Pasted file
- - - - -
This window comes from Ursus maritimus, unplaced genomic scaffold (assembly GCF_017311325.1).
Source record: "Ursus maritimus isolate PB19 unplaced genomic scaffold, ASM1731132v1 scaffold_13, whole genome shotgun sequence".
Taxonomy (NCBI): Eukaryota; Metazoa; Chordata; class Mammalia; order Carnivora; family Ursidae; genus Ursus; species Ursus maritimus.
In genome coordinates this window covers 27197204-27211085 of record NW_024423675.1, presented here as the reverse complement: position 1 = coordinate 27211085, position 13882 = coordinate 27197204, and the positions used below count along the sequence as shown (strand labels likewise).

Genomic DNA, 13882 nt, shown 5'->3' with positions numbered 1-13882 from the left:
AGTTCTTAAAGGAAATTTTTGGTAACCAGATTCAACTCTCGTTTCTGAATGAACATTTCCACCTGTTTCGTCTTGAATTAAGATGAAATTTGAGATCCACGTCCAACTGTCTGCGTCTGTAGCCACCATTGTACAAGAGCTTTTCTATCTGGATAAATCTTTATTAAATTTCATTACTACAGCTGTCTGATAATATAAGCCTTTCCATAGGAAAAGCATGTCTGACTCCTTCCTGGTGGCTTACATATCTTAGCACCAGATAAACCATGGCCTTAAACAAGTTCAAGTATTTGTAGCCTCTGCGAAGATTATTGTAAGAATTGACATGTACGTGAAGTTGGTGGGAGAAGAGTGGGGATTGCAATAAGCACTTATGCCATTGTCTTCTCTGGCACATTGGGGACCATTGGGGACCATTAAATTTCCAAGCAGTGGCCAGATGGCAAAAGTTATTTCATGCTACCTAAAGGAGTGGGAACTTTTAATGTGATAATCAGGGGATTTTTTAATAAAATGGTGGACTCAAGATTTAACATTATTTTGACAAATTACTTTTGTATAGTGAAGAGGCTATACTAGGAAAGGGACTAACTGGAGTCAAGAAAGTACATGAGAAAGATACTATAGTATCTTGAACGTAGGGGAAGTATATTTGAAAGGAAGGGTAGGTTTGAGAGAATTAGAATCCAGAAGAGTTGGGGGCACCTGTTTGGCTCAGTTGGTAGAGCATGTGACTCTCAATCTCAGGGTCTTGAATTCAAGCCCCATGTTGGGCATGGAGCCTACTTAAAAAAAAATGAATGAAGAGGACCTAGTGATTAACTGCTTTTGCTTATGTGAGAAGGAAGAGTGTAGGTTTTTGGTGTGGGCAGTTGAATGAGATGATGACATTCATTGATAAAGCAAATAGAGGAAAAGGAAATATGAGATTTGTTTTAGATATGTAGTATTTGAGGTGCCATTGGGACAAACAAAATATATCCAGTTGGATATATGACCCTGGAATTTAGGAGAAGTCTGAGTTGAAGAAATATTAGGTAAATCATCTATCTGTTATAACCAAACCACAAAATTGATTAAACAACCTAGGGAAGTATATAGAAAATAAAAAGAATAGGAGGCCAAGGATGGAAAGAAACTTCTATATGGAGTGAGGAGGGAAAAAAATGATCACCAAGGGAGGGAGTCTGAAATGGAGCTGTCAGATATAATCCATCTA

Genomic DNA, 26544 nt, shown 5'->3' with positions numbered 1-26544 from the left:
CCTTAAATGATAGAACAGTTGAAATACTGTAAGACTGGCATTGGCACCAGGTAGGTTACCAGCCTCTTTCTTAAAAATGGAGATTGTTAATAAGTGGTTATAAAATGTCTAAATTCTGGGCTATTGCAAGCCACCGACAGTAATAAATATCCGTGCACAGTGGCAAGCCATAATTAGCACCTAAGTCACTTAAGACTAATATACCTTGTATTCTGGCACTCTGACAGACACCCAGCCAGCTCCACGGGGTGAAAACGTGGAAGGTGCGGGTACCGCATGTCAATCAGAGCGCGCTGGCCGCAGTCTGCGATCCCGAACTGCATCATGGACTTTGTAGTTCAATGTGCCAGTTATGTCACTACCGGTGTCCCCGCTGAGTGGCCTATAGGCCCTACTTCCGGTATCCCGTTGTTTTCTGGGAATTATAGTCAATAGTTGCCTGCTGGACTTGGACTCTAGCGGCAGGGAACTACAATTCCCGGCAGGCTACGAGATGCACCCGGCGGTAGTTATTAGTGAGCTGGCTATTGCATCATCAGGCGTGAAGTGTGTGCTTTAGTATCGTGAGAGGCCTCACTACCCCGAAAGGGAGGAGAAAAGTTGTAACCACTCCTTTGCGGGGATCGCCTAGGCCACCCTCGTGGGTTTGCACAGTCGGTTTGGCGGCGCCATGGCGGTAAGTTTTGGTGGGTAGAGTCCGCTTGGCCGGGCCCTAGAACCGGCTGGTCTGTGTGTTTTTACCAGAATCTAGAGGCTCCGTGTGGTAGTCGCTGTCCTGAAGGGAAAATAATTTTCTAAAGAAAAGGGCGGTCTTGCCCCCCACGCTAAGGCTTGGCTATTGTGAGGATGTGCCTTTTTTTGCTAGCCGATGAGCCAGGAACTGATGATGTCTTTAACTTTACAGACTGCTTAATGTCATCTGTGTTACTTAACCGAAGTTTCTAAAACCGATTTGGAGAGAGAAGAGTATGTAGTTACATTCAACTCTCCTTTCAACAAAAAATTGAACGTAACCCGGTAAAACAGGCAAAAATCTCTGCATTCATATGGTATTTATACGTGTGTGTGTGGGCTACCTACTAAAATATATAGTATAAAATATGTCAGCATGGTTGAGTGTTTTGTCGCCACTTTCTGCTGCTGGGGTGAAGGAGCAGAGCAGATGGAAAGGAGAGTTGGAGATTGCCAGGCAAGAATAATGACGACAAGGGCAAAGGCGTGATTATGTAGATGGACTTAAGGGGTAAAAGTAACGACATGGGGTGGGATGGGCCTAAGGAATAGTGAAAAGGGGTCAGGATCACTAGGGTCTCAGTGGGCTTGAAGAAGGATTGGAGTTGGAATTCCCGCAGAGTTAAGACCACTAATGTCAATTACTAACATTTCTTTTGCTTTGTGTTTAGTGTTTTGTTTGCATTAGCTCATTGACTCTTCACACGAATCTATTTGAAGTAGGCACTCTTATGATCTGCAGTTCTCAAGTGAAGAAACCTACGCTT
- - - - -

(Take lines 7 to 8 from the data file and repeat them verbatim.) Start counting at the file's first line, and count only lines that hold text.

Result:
Genomic DNA, 26544 nt, shown 5'->3' with positions numbered 1-26544 from the left:
CCTTAAATGATAGAACAGTTGAAATACTGTAAGACTGGCATTGGCACCAGGTAGGTTACCAGCCTCTTTCTTAAAAATGGAGATTGTTAATAAGTGGTTATAAAATGTCTAAATTCTGGGCTATTGCAAGCCACCGACAGTAATAAATATCCGTGCACAGTGGCAAGCCATAATTAGCACCTAAGTCACTTAAGACTAATATACCTTGTATTCTGGCACTCTGACAGACACCCAGCCAGCTCCACGGGGTGAAAACGTGGAAGGTGCGGGTACCGCATGTCAATCAGAGCGCGCTGGCCGCAGTCTGCGATCCCGAACTGCATCATGGACTTTGTAGTTCAATGTGCCAGTTATGTCACTACCGGTGTCCCCGCTGAGTGGCCTATAGGCCCTACTTCCGGTATCCCGTTGTTTTCTGGGAATTATAGTCAATAGTTGCCTGCTGGACTTGGACTCTAGCGGCAGGGAACTACAATTCCCGGCAGGCTACGAGATGCACCCGGCGGTAGTTATTAGTGAGCTGGCTATTGCATCATCAGGCGTGAAGTGTGTGCTTTAGTATCGTGAGAGGCCTCACTACCCCGAAAGGGAGGAGAAAAGTTGTAACCACTCCTTTGCGGGGATCGCCTAGGCCACCCTCGTGGGTTTGCACAGTCGGTTTGGCGGCGCCATGGCGGTAAGTTTTGGTGGGTAGAGTCCGCTTGGCCGGGCCCTAGAACCGGCTGGTCTGTGTGTTTTTACCAGAATCTAGAGGCTCCGTGTGGTAGTCGCTGTCCTGAAGGGAAAATAATTTTCTAAAGAAAAGGGCGGTCTTGCCCCCCACGCTAAGGCTTGGCTATTGTGAGGATGTGCCTTTTTTTGCTAGCCGATGAGCCAGGAACTGATGATGTCTTTAACTTTACAGACTGCTTAATGTCATCTGTGTTACTTAACCGAAGTTTCTAAAACCGATTTGGAGAGAGAAGAGTATGTAGTTACATTCAACTCTCCTTTCAACAAAAAATTGAACGTAACCCGGTAAAACAGGCAAAAATCTCTGCATTCATATGGTATTTATACGTGTGTGTGTGGGCTACCTACTAAAATATATAGTATAAAATATGTCAGCATGGTTGAGTGTTTTGTCGCCACTTTCTGCTGCTGGGGTGAAGGAGCAGAGCAGATGGAAAGGAGAGTTGGAGATTGCCAGGCAAGAATAATGACGACAAGGGCAAAGGCGTGATTATGTAGATGGACTTAAGGGGTAAAAGTAACGACATGGGGTGGGATGGGCCTAAGGAATAGTGAAAAGGGGTCAGGATCACTAGGGTCTCAGTGGGCTTGAAGAAGGATTGGAGTTGGAATTCCCGCAGAGTTAAGACCACTAATGTCAATTACTAACATTTCTTTTGCTTTGTGTTTAGTGTTTTGTTTGCATTAGCTCATTGACTCTTCACACGAATCTATTTGAAGTAGGCACTCTTATGATCTGCAGTTCTCAAGTGAAGAAACCTACGCTT